Recovery of the area afflicted

Nylon sandbags are use to close the opening in the embankment
Closure with sandbags
The flood disaster of 1953 eventually led to the understanding that the condition of the dikes needed to be improved at last. On the 4th of February 1953, Minister Drees announced that the restoration of the dikes would receive the highest priority. A Delta committee was appointed with Mr Maris, director of the Ministry of Waterways and Public Works, as the leader. In August 1953, the Delta committee gave advice for the restoration of which dikes needed to be repaired most urgently: the dike of Schouwen and the moveable storm surge barrier in the Dutch IJssel (Hollandse IJssel).

Meanwhile, volunteers and dike workers worked to close the gaps in the dikes. Within a week, 30,000 volunteers had registered to help repair the dikes. The Ministry of Waterways and Public Works led the restoration works, which was financed by the government.

Difficult start

Floating web of willowbranches. In between stones were layed, after which it would sink to the area where it would provide the foudation or reinforcement of the dike needing strenghening.
Reconstruction Dikes
The restoration work was divided between different parties. In North-Brabant, the regional board of the Ministry of Waterways and Public Works took care of the restoration, together with the Dike Improvement Department. In South-Holland, the largest part of the works was executed by the Provincial Ministry of Waterways and Public Works, whereas in Zeeland the Dike Restoration Department was appointed.
The conflicting opinions of the organisations meant a difficult start. The Dike Restoration Department, for instance, preferred to use caissons to close the gaps in the dikes. Caissons are large concrete blocks, which can stop the flow of water very quickly. Other parties preferred to close the dikes by means of clay and stone. Eventually, it was chosen to build so-called unit caissons: blocks that could be used in many different variations.

Difficult current gaps

With huge effort people try to close the gabs with use of temporary dikes.
Closing gabs
By the beginning of April 1953, the largest part of the disaster area was already dry, but there were still some current gaps that were difficult to repair, such as those near Bath, Kruiningen, Schelphoek, and Ouwerkerk.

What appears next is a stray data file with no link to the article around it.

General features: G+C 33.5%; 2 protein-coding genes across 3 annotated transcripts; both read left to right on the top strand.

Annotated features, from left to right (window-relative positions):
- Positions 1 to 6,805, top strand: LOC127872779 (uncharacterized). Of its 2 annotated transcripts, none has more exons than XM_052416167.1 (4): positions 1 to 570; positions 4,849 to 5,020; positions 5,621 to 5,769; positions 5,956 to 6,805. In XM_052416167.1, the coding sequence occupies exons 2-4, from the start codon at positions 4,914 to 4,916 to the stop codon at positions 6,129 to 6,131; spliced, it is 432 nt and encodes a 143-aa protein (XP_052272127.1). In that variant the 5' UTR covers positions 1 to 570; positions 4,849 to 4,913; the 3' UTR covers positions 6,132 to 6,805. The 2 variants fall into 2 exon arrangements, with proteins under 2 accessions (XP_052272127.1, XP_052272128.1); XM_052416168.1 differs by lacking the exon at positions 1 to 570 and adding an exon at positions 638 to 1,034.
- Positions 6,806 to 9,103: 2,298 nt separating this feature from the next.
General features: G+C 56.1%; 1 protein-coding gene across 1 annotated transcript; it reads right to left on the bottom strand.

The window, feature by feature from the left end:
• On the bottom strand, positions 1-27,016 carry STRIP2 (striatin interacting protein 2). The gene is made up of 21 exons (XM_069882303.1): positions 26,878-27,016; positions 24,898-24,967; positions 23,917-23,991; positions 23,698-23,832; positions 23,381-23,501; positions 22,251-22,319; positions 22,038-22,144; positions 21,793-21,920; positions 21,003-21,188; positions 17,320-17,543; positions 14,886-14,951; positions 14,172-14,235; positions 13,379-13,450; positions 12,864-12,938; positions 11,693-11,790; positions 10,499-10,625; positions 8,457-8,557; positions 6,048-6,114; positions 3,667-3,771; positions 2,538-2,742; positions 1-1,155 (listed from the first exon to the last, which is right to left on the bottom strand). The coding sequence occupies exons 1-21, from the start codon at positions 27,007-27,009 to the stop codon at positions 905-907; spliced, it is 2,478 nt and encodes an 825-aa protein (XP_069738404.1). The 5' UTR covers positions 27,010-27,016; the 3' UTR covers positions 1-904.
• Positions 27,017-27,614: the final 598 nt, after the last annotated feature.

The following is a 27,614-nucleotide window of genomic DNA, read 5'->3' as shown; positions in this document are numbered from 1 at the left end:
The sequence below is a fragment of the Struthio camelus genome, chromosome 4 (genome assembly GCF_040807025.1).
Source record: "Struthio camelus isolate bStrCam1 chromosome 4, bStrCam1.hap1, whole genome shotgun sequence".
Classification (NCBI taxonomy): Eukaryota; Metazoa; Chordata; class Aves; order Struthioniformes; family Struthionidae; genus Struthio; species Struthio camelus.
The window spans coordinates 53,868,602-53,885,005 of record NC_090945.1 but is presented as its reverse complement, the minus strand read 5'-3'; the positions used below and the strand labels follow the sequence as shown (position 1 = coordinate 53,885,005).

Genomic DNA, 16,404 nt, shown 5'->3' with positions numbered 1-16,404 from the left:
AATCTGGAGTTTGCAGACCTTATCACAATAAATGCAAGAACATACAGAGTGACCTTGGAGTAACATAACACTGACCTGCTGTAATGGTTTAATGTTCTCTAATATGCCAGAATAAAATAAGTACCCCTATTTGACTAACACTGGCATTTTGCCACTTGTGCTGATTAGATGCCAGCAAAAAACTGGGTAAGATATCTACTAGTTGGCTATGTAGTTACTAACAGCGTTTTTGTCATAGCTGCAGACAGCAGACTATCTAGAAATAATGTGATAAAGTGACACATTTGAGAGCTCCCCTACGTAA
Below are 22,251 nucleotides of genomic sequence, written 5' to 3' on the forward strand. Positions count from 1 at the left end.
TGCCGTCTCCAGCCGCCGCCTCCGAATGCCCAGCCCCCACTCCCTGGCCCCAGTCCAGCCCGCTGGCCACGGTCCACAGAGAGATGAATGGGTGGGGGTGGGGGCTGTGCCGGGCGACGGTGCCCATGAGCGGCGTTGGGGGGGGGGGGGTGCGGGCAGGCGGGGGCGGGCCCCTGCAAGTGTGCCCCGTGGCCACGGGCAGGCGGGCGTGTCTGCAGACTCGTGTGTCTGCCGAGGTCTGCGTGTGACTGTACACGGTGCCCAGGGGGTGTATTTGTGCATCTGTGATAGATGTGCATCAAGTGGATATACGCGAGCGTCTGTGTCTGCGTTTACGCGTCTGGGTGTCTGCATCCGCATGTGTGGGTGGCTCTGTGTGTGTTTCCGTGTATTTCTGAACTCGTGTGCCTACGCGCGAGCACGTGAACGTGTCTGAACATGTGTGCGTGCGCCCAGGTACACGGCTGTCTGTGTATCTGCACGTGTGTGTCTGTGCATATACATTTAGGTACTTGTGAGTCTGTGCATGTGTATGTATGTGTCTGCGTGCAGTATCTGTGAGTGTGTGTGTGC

The current gap near Bath was closed on the 23rd of April 1953 by means of a vessel, after a method with raising the sand failed because of the strong water currents. Near Kruiningen, three gaps had to be closed: the western gap, the eastern gap, and the gap in the port. After the closure of the inner dikes, the western gap could be closed by means of clay, plunging stone and six uniform caissons. The eastern gap was a more difficult job and was unable to be closed at its original position. Instead, a ring dike had to be built on the land, in which forty caisson elements were used. Consequently, a pontoon with uniform caissons of 33 metres long was used, and the gap was finally closed on the 8th of July 1953. On the 24th of July, the last gap, the gap in the port, was closed and the railway traffic could continue once again.

Water flushes itself a way into the lower areas.
Dike break
On the 18th of August 1953, the largest current gap of the disaster area, near Schelphoek, was closed. Around 125 million cubic metres of water flowed through this gap during the ebb and the flood. As a result, eight canals were created behind the gap. The canals were closed by different types of caissons and the new dike was built.

The closing of the gaps near Ouwerkerk was another difficult job. A summer storm hampered the progress, and for a moment, Ouwerkerk seemed to be lost in the sea. The rates of water flow were high near Ouwerkerk, and it was not possible to fix the heavy caissons in the right position. It can be seen that the caissons were not placed correctly next to each other, nevertheless on the 24th of November the dike was completed.

Basis for the Delta law

Gabs in the dikes were closed as fast as possible with sandbags.
Emergency closure with sandbags
The dike workers were very proud after successfully closing these problematic current gaps. By the end of 1953, the area was officially declared dry again. The dike workers learned a lot from the restoration works. What was learned, for instance, is that caissons need to be able to let through as much water as possible, before they are placed in their correct positions. This way, a strong current will not occur in the last remaining gap and this facilitates the placement of the other caissons. To allow as much water as possible to flow through the caissons, slides were installed into them. The slides could then be closed after the caissons were located in place.

The Delta committee extended the plans for large restoration works. On March the 16th, 1953, the committee gave extensive advice, which would be the basis of the Delta law of May the 8th, 1958.